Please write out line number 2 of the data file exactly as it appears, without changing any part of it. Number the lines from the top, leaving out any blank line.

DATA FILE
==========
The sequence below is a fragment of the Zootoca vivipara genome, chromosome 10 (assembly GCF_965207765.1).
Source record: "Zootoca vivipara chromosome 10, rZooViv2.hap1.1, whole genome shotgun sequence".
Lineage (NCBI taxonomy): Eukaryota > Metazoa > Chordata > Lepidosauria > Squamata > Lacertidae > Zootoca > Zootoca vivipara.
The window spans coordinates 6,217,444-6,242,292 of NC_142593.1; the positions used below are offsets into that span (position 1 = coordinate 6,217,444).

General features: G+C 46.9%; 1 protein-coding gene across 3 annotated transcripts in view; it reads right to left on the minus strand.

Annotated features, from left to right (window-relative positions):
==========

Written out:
Source record: "Zootoca vivipara chromosome 10, rZooViv2.hap1.1, whole genome shotgun sequence".